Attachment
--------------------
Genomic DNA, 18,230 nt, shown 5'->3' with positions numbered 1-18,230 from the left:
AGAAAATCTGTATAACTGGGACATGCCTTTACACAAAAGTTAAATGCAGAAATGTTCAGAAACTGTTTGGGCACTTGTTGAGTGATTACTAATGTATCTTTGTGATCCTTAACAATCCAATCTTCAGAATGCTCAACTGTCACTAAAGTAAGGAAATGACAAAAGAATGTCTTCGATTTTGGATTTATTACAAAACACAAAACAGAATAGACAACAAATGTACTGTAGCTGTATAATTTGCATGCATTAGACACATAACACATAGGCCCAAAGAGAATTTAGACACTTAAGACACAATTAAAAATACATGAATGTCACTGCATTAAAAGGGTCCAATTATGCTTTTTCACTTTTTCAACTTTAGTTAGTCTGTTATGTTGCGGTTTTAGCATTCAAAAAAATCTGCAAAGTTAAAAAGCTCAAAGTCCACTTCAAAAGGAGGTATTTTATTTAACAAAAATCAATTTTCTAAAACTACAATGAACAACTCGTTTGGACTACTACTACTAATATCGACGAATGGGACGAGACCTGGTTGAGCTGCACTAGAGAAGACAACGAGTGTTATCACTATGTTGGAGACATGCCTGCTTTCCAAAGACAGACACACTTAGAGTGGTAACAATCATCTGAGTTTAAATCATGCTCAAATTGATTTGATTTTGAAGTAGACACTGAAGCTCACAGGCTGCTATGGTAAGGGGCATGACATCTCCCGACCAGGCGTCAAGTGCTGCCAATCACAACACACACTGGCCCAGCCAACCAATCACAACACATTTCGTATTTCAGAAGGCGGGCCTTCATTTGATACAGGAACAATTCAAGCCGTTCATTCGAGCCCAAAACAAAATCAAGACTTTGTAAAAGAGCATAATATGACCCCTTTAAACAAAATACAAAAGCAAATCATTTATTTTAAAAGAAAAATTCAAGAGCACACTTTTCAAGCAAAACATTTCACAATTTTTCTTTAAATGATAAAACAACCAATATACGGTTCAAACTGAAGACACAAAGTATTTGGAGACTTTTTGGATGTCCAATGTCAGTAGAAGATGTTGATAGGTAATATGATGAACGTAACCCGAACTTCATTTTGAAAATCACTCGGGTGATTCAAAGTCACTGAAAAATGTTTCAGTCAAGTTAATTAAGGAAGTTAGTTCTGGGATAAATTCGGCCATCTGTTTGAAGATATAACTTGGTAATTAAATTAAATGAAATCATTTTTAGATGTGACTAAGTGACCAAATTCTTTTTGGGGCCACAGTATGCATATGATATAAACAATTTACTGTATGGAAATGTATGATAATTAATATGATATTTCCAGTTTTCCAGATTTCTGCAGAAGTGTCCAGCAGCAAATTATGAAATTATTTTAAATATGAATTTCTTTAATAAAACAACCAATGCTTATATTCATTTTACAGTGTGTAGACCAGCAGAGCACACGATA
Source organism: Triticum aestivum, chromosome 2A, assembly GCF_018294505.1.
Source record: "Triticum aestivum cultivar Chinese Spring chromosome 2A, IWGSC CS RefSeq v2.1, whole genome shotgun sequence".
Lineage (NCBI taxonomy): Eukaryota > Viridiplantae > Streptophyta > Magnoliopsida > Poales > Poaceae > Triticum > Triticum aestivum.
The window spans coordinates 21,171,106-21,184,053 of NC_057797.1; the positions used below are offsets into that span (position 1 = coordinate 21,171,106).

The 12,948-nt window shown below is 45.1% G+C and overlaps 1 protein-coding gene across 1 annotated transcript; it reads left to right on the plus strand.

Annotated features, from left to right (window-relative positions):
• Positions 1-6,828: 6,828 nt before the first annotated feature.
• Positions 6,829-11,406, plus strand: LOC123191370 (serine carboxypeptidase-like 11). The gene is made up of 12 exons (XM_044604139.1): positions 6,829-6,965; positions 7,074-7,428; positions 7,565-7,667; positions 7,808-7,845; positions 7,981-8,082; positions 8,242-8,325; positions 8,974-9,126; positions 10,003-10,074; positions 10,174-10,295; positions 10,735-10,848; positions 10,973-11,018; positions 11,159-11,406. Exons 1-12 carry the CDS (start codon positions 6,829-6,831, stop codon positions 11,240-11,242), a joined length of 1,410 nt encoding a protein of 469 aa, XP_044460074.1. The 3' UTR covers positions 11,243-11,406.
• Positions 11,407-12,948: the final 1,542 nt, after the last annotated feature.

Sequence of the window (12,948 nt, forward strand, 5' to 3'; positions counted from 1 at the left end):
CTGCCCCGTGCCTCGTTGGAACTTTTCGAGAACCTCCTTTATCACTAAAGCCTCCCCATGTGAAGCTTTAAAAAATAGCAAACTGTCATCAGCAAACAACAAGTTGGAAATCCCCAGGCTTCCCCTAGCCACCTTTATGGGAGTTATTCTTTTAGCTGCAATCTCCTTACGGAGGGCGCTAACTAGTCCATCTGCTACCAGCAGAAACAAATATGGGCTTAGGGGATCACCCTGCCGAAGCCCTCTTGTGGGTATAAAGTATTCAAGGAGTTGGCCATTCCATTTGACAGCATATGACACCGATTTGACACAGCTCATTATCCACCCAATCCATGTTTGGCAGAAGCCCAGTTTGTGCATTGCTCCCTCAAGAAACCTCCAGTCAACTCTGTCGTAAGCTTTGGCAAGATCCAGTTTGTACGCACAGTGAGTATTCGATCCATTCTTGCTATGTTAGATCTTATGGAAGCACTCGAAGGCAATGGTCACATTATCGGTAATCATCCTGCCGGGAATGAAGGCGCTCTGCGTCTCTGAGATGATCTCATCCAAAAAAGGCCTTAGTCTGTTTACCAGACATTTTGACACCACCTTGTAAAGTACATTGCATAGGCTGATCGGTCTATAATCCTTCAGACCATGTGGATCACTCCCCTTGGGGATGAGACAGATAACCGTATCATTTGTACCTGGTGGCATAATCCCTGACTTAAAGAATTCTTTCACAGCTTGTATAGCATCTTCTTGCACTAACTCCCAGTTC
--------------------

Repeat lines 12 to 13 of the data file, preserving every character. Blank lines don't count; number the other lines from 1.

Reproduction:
Sequence of the window (12,948 nt, forward strand, 5' to 3'; positions counted from 1 at the left end):
CTGCCCCGTGCCTCGTTGGAACTTTTCGAGAACCTCCTTTATCACTAAAGCCTCCCCATGTGAAGCTTTAAAAAATAGCAAACTGTCATCAGCAAACAACAAGTTGGAAATCCCCAGGCTTCCCCTAGCCACCTTTATGGGAGTTATTCTTTTAGCTGCAATCTCCTTACGGAGGGCGCTAACTAGTCCATCTGCTACCAGCAGAAACAAATATGGGCTTAGGGGATCACCCTGCCGAAGCCCTCTTGTGGGTATAAAGTATTCAAGGAGTTGGCCATTCCATTTGACAGCATATGACACCGATTTGACACAGCTCATTATCCACCCAATCCATGTTTGGCAGAAGCCCAGTTTGTGCATTGCTCCCTCAAGAAACCTCCAGTCAACTCTGTCGTAAGCTTTGGCAAGATCCAGTTTGTACGCACAGTGAGTATTCGATCCATTCTTGCTATGTTAGATCTTATGGAAGCACTCGAAGGCAATGGTCACATTATCGGTAATCATCCTGCCGGGAATGAAGGCGCTCTGCGTCTCTGAGATGATCTCATCCAAAAAAGGCCTTAGTCTGTTTACCAGACATTTTGACACCACCTTGTAAAGTACATTGCATAGGCTGATCGGTCTATAATCCTTCAGACCATGTGGATCACTCCCCTTGGGGATGAGACAGATAACCGTATCATTTGTACCTGGTGGCATAATCCCTGACTTAAAGAATTCTTTCACAGCTTGTATAGCATCTTCTTGCACTAACTCCCAGTTC